In January 2011 Arcade had an on-stage spat with notorious performance artist Ann Liv Young who was in guise as her alter ego Sherry.[15] In 2012 she took up residence at London's Arcola Theatre for a run of her show Bitch! Dyke! Faghag! Whore! [16]

In 2013 Arcade appeared in a revival of Tennessee Williams one-act play, The Mutilated. The production was directed by Cosmin Chivu with music by Jesse Selengut, and produced as part of the eighth annual Provincetown Tennessee Williams Theater Festival in Massachusetts. It later opened for a run at the New Ohio Theatre in the West Village.[17]

Personal life[edit]

Penny Arcade has been married three times, although she refers to the first two marriages as adoptions. Her third marriage in 1998 was to singer-writer-composer Chris Rael. It was an artistic collaboration that included happy, romantic, and domestic components. They lived together until January 2008. While Arcade is critical of marriage, she contends that the only protection that one can get is with a federal and state marriage license. She identifies as bisexual,[3] and supports marriage for anyone who wants it.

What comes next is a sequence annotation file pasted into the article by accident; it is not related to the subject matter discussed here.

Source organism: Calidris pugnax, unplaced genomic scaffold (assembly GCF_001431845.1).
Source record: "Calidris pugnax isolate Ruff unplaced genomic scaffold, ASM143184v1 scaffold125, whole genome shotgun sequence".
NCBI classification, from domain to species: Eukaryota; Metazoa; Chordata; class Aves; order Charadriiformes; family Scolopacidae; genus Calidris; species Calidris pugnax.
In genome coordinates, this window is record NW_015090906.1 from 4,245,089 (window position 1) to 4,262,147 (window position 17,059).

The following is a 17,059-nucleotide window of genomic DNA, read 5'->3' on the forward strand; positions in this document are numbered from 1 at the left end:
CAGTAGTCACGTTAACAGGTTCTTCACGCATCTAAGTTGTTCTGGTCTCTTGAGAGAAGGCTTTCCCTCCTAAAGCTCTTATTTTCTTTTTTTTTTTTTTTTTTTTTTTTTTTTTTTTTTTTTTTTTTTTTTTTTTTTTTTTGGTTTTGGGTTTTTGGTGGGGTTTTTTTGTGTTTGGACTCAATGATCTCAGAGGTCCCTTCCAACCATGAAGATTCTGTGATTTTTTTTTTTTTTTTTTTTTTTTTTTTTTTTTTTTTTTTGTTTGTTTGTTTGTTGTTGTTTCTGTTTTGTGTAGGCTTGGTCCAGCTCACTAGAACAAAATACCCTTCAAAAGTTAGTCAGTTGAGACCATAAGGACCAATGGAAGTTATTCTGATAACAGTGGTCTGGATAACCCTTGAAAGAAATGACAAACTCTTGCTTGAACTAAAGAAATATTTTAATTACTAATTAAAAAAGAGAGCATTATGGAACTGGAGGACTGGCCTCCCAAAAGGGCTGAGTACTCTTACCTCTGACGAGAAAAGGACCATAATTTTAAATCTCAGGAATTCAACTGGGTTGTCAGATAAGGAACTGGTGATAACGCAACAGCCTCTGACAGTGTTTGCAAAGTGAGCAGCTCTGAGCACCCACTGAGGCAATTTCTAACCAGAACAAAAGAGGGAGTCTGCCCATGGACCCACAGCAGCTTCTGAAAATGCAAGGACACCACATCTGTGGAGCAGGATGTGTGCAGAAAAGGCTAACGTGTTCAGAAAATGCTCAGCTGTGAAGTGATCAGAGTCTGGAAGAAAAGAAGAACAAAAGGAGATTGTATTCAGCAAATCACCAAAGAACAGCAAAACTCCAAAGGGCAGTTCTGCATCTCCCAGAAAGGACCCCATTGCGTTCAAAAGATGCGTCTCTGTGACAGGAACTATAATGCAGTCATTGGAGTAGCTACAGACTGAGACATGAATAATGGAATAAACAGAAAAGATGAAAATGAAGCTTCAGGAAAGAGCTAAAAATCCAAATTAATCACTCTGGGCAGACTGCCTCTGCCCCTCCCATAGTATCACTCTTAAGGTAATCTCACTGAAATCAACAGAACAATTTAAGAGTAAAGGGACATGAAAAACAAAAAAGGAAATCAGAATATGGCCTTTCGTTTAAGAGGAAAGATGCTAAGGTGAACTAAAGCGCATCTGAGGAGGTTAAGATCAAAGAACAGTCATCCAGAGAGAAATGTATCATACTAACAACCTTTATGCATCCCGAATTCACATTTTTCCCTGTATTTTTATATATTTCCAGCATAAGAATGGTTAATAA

Works[edit]

Selected works include:

  • While You Were Out (1985)
  • Invisible on the Streets (1986)
  • Bid for the Big Time (1988)
  • Bringing It All Back Home (1988)
  • Operating Under The Influence (1988)
  • Quiet Night for Sid and Nancy at the Chelsea Hotel (1989)
  • True Stories (1989)
  • Based on A True Story (1990)
  • The Beginning of the End of the World (1990)
  • La Miseria (1991)
  • State of Grace (1991)
  • Bitch Dyke Faghag Whore 1990
  • Sunday Tea With Quentin Crisp (1993)
  • Love Sex and Sanity (1995)
  • An Evening With Penny Arcade And Quentin Crisp (1995)
  • Sisi Sings The Blues (1996)
  • Bad Reputation (1997)
  • The Last Will And Testament Of Quentin Crisp (1999)
  • Lady Fest (2000)
  • Virtual Arcade Cyber Performance And Interview Show (2000)
  • Alive and Kicking (2001)
  • Sex. Politics. Reality. (2001)
  • New York Values (2002)
  • Penny Arcade At The Warhol Museum (2002)
  • Artist Survivor (2002)
  • Working My Way Down (2003)
  • Rebellion Cabaret (2004)
  • Escape From The East Village Ny Ny (2004)
  • Penny Arcade in Motion (2005)
  • Old Queen (2009)
  • Longing Lasts Longer (2011)
  • The Etiquette Of Death (2012)
  • The Girl Who Knew Too Much (2013)